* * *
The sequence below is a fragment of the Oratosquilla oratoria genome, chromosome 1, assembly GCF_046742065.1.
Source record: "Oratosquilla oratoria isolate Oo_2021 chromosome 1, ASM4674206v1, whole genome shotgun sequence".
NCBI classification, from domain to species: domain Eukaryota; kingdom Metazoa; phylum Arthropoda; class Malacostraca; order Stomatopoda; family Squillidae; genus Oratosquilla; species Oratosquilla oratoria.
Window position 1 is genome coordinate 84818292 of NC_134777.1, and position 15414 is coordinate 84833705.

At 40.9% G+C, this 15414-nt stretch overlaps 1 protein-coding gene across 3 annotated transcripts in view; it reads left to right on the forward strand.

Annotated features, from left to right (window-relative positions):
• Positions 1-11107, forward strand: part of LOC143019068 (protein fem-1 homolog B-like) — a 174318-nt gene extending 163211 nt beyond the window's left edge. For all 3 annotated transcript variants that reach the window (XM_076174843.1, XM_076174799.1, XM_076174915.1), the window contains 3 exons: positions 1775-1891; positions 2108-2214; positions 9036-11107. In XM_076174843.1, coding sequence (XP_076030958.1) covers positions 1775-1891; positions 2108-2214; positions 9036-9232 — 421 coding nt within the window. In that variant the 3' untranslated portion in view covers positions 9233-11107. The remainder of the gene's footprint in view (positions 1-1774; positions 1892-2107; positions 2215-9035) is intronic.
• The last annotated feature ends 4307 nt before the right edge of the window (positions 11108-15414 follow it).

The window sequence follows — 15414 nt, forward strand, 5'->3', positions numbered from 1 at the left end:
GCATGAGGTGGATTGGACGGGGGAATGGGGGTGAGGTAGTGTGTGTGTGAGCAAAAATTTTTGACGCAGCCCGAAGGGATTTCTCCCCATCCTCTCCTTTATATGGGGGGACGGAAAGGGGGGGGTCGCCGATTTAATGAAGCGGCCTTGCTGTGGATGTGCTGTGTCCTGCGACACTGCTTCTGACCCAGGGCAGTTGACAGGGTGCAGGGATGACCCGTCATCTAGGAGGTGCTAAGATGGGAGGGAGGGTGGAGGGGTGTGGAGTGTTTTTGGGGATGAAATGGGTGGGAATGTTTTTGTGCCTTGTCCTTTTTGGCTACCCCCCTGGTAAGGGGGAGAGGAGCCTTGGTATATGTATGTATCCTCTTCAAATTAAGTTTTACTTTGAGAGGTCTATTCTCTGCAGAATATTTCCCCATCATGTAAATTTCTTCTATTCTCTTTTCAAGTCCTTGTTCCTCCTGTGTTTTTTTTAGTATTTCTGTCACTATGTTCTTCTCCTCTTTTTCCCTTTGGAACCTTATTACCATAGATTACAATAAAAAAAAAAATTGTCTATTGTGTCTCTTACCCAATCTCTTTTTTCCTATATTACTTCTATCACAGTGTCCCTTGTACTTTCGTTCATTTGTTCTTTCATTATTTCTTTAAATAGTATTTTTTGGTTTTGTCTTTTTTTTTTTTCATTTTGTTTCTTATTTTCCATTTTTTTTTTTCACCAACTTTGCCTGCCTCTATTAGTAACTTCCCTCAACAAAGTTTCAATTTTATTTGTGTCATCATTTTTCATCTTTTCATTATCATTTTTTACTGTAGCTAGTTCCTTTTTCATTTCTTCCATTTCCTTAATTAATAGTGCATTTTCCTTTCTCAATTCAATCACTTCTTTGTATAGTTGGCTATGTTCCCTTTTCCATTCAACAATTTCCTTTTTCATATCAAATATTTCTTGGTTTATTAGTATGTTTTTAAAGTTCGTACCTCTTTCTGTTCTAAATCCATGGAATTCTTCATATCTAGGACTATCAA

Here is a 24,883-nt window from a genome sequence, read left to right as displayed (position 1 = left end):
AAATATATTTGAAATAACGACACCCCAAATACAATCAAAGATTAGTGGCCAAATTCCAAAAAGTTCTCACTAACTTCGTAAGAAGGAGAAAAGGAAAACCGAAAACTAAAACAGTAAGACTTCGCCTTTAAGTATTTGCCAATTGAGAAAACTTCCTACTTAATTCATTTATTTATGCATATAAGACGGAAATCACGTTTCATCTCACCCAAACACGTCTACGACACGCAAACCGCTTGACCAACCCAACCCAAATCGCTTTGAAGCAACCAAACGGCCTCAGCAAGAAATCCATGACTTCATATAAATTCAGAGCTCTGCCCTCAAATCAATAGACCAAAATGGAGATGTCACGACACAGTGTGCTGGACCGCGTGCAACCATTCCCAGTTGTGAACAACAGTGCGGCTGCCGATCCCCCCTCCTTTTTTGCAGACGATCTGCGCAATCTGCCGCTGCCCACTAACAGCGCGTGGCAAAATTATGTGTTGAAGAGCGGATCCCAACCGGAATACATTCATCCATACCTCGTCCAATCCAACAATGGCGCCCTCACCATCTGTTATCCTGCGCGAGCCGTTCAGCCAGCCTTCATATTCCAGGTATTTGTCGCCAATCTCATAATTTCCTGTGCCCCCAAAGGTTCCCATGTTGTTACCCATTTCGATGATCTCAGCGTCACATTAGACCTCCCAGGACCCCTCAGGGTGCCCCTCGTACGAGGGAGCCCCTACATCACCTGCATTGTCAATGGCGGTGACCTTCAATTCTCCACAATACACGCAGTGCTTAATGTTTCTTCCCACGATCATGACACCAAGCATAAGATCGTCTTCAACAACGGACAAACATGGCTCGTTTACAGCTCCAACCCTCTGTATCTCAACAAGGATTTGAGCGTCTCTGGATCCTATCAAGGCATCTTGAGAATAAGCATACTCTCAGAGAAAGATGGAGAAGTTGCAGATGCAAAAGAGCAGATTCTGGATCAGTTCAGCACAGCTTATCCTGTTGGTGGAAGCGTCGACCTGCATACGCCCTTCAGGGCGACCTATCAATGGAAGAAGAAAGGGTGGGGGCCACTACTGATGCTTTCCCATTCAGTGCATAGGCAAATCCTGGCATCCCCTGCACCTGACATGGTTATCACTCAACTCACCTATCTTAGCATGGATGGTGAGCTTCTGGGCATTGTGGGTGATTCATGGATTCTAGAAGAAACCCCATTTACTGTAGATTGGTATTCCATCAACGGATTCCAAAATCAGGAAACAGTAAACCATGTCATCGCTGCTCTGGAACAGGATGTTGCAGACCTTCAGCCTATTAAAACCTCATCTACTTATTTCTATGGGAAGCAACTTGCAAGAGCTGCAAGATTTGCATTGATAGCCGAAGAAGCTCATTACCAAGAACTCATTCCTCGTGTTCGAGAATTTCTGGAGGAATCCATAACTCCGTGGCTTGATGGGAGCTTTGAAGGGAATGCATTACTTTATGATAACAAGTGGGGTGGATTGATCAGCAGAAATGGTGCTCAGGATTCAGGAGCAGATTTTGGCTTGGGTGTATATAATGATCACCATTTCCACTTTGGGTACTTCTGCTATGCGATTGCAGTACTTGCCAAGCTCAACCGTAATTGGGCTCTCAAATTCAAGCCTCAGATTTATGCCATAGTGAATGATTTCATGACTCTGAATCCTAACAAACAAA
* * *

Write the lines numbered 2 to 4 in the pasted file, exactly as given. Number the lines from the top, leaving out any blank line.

Source record: "Oratosquilla oratoria isolate Oo_2021 chromosome 1, ASM4674206v1, whole genome shotgun sequence".
NCBI classification, from domain to species: domain Eukaryota; kingdom Metazoa; phylum Arthropoda; class Malacostraca; order Stomatopoda; family Squillidae; genus Oratosquilla; species Oratosquilla oratoria.
Window position 1 is genome coordinate 84818292 of NC_134777.1, and position 15414 is coordinate 84833705.